Stakeholders and nations near the Baltic Sea need to evolve their security framework, relationships, capabilities, and training as “the relative strength of the Baltic Sea region compared to other areas facing potential Russian aggression is no reason for complacency,” a recent report cautioned.
“The Baltic Sea region is part of a wider landscape, ranging from the Arctic to the Black Sea, in which the United States and its allies are in an existential struggle against determined adversaries: a destructive Russian Federation and a rising China,” states the Center for European Policy Analysis report Close to the Wind: Recommendations for Baltic Sea Regional Security. “Although it is hard to identify a period in recent history when national efforts and security ties were stronger in the Baltic Sea region, the West’s response to heightened geopolitical competition in the region has been fragmented and incomplete and remains inadequate given Russia’s local military advantage. At stake is not only the security of the countries concerned but also Europe’s peace and stability, and NATO’s credibility.”
Gaps and shortfalls in Baltic Sea security include differing threat assessments, gaps in intelligence collection and sharing, lack of trust among some of the countries in the region, differing air and maritime strategies, overreliance on the United States in the event of a crisis, and exercises that are scripted well in advance instead of reflecting realities in the region.
The report recommends that nations “enhance political cohesion by developing a common threat assessment for the Baltic Sea region,” focus on a comprehensive defense strategy “to increase economic, social, and political resilience of regional nations,” and “credibly depict the adaptation of the region’s deterrence and defense posture in the new NATO Strategic Concept and the European Union’s (EU’s) Strategic Compass.”
Importantly, the report stresses that maritime, land, and air exercises in the region must improve in “scope, tempo, and depth,” with “difficult scenarios with surprise and disruption, escalation and decision-making, and technology at the forefront.”
Naval Striking Forces and Support Forces NATO (STRIKFORNATO) led the two-week 50th annual Baltic Operations (BALTOPS) exercise last June. The U.S. 6th Fleet said afterward that the 2021 exercise “demonstrated NATO’s ability to ensure freedom of navigation in the Danish Straits, and continues to develop the integration of air and maritime warfare, while conducting the full spectrum of naval warfare” while the exercise expanded “to a multi-domain battlespace including air power, cyber, and space.”
The CEPA report recommends increasing contributions to air and missile defense in the region — “the region’s single biggest military weakness” — and transforming Baltic Air Policing to Baltic Air Defense to “signal to Russian decision-makers that their anti-access/area denial (A2/AD) capabilities do not automatically give them dominance over the Baltic states in the event of a crisis.”
Information sharing and long-term security assistance should be improved along with intelligence, surveillance, and reconnaissance (ISR) capabilities. “The aim should be an ‘unblinking eye’ that can identify what Kremlin forces are doing, long before a crisis actually develops,” the report said. “Regional countries should leverage more unmanned and autonomous surveillance capabilities in the air and maritime domains.”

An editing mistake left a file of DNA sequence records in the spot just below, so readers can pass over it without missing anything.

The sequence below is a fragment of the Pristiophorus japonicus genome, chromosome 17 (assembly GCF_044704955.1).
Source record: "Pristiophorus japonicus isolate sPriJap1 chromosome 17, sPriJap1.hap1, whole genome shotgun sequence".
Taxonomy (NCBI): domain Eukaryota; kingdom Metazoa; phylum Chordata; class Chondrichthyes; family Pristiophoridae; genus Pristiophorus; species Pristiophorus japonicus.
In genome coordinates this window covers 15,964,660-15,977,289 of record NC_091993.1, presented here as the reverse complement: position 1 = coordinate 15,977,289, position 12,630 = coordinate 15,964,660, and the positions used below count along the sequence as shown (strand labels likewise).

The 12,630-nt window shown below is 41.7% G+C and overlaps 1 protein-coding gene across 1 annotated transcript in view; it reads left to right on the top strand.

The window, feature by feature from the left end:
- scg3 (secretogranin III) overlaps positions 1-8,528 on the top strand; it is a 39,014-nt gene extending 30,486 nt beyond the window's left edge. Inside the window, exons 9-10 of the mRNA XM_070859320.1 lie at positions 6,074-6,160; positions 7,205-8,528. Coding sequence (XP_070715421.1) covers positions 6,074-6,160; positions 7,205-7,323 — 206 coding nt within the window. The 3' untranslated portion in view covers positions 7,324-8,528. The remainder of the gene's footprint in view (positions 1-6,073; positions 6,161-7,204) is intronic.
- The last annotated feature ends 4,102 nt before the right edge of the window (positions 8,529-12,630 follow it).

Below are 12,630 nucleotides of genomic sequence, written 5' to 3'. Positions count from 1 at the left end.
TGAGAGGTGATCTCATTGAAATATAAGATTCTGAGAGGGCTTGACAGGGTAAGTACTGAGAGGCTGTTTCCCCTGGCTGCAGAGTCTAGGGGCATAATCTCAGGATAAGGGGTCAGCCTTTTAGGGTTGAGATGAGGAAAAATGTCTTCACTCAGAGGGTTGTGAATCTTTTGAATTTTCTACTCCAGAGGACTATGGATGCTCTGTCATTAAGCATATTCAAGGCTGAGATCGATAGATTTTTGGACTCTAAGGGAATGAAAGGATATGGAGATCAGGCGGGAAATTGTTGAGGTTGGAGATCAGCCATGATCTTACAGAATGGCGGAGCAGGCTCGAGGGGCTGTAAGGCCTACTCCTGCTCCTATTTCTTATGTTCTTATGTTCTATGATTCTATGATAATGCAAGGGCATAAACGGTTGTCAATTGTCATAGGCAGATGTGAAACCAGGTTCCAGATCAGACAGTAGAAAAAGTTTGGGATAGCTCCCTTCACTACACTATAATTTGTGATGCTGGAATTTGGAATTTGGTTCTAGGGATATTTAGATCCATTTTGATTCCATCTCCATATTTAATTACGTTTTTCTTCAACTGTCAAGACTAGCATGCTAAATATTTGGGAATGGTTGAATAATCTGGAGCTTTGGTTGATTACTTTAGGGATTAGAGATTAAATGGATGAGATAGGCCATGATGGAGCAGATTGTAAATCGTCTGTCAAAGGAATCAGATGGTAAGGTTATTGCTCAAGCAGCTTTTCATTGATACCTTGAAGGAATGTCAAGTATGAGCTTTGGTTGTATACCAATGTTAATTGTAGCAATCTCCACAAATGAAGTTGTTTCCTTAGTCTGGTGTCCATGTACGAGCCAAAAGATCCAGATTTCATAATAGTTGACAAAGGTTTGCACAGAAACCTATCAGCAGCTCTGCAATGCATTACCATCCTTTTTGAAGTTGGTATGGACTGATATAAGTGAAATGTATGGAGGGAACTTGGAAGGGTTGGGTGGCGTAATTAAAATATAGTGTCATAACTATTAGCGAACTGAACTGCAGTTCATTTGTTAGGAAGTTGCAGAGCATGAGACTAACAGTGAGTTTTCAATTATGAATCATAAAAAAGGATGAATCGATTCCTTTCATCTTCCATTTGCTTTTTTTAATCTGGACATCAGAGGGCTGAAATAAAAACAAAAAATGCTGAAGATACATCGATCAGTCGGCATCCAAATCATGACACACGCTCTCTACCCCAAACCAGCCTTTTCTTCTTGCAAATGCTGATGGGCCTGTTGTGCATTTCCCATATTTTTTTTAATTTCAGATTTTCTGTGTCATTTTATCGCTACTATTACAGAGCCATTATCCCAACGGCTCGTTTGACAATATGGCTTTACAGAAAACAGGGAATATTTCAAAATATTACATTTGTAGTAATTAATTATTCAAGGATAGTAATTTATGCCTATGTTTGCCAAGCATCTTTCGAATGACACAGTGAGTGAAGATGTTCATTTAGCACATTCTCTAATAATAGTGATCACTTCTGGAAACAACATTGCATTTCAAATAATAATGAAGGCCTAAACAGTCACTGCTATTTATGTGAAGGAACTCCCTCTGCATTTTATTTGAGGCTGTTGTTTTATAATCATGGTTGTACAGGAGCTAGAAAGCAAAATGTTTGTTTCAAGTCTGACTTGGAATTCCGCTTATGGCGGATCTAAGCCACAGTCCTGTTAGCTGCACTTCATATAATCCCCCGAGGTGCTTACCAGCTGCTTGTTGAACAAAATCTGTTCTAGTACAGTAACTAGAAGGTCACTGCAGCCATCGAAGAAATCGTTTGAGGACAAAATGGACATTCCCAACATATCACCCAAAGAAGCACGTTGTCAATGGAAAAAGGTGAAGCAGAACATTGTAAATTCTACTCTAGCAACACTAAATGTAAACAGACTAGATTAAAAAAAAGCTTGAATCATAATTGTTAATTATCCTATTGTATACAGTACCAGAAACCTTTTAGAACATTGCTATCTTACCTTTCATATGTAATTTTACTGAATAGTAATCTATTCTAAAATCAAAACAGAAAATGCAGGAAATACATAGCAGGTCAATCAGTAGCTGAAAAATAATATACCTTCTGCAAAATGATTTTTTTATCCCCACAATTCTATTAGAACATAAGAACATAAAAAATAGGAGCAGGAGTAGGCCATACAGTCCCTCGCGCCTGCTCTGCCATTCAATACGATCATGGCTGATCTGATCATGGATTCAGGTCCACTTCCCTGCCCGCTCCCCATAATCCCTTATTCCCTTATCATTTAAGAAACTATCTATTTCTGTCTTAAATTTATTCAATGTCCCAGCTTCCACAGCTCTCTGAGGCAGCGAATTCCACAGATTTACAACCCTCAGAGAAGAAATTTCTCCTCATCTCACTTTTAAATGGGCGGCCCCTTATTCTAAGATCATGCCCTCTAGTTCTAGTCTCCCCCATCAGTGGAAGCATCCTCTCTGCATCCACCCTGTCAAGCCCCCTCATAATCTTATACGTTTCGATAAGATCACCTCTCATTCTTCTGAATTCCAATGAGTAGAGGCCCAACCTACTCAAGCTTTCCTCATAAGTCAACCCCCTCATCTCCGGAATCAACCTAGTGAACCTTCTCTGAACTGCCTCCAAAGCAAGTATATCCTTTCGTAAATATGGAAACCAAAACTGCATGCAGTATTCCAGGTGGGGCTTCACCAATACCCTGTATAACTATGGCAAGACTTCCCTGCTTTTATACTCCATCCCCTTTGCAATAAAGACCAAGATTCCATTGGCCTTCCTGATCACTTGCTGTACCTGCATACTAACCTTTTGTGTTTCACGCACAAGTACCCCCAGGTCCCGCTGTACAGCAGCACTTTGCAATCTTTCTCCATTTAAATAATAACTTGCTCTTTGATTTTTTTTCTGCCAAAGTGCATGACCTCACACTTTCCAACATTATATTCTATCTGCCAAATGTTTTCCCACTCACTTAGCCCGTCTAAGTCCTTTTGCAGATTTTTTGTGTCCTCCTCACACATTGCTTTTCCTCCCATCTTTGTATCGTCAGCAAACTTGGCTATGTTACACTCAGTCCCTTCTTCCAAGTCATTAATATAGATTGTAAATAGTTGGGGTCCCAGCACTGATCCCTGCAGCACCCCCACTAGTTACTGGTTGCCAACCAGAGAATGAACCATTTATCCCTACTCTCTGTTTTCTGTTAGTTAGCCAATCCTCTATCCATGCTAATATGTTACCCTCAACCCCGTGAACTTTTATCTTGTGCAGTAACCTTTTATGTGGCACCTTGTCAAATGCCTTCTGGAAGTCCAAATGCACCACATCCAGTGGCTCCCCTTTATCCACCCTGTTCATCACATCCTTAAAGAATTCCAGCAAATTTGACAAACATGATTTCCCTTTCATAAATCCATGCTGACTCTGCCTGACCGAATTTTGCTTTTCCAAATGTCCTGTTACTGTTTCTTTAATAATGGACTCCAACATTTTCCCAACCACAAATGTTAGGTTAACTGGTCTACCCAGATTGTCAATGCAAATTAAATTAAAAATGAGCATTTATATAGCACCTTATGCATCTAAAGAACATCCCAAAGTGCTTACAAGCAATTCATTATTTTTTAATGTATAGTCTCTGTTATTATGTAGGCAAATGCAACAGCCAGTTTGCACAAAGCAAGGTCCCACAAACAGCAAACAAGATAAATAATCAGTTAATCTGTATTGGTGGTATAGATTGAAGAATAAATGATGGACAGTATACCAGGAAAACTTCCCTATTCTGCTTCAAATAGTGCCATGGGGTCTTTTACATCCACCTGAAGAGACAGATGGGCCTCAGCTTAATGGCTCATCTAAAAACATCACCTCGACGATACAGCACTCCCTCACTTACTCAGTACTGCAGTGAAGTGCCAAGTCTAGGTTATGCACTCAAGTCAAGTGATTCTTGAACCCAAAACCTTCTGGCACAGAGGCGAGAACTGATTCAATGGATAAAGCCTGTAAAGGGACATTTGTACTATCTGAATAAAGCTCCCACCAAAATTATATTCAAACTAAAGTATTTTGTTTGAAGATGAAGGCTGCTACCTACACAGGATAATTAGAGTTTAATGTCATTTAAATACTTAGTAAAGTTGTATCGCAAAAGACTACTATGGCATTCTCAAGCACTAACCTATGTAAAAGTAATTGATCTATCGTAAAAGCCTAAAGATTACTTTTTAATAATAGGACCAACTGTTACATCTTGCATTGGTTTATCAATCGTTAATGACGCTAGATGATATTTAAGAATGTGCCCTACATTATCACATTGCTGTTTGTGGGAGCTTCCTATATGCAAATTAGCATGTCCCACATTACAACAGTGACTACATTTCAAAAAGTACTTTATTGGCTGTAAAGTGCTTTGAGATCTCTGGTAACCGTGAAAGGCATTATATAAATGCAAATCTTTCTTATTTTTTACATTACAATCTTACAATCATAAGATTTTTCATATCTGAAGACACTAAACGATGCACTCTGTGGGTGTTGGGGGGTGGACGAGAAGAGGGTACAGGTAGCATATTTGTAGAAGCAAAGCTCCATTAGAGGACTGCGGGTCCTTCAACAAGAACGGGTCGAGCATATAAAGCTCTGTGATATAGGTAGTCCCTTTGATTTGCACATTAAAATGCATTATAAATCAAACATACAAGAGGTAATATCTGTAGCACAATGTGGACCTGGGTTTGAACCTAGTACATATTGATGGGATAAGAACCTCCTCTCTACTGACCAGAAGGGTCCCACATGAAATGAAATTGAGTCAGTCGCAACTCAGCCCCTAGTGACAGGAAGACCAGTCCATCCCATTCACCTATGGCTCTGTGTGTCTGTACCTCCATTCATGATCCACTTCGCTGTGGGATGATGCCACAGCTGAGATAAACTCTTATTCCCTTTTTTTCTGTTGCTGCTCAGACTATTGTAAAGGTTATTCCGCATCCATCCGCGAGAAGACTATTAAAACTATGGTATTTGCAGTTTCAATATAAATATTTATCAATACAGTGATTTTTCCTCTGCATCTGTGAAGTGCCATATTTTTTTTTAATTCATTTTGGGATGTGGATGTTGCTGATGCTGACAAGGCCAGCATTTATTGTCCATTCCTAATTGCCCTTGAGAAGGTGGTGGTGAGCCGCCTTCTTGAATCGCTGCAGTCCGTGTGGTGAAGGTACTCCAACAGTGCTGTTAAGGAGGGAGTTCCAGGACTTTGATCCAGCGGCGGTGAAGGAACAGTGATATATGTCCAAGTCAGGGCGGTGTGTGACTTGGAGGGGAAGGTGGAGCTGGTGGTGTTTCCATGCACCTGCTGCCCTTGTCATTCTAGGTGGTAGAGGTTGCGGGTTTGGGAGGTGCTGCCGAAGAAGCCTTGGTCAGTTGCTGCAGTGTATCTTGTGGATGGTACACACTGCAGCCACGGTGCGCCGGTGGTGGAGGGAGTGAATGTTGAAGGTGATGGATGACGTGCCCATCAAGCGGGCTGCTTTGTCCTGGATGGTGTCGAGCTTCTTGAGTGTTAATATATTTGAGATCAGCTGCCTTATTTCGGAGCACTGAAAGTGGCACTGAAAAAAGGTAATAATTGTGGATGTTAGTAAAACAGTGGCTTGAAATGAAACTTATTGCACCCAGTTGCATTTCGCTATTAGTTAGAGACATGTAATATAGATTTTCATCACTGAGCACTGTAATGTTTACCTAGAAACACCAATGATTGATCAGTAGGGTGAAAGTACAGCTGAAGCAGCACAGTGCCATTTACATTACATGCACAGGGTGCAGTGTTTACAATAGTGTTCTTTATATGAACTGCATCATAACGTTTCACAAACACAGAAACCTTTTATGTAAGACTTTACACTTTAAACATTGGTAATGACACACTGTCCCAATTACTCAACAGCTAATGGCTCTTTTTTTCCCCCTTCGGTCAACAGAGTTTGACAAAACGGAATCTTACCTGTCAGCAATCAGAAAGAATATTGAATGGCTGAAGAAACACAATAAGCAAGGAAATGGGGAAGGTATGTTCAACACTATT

Command structures in the region should be streamlined to allow for more rapid decision-making, and “the alliance should consider establishing an embryonic regional maritime headquarters to ensure that NATO and its partners can guarantee sea control in event of a crisis or conflict,” said the report. “Sweden and Finland’s non-NATO status and the relative weakness of the Baltic states’ navies could pose challenges to this initiative. But a decision in principle, with early attention to better information collection and sharing, will pave the way for the resolution of other difficulties.”
“The Baltic Sea region is an ideal test bed for NATO to practice the ‘four 30s’ (4×30) readiness initiative,” the report added. “NATO should address gaps in its readiness efforts by setting benchmarks and exercising mobilization within 12, 24, and 72-hour timeframes to build upon national efforts, including Estonia’s Okas 2021 snap exercises.”
The report recommends leveraging regional frameworks, including the EU’s Eastern Partnership program that “despite its grave conceptual flaws… remains of great importance for the security of the Baltic Sea and Black Sea regions.”
“Leverage the Three Seas Initiative as a project of importance to regional security and collective economic prosperity,” the report continues. “It would benefit from including Ukrainian, Moldovan, and potentially Georgian connectivity needs. The initiative should adopt a broader focus that includes countries on the north and west of the Baltic Sea.”
This should be balanced with the growing U.S. focus on the Indo-Pacific and the challenge of China. “Regional allies and partners should be realistic about the military contribution that can be expected from the United States, despite its enduring commitment to Euro-Atlantic security, in the event of a simultaneous crisis in the Indo-Pacific region with China,” the report states.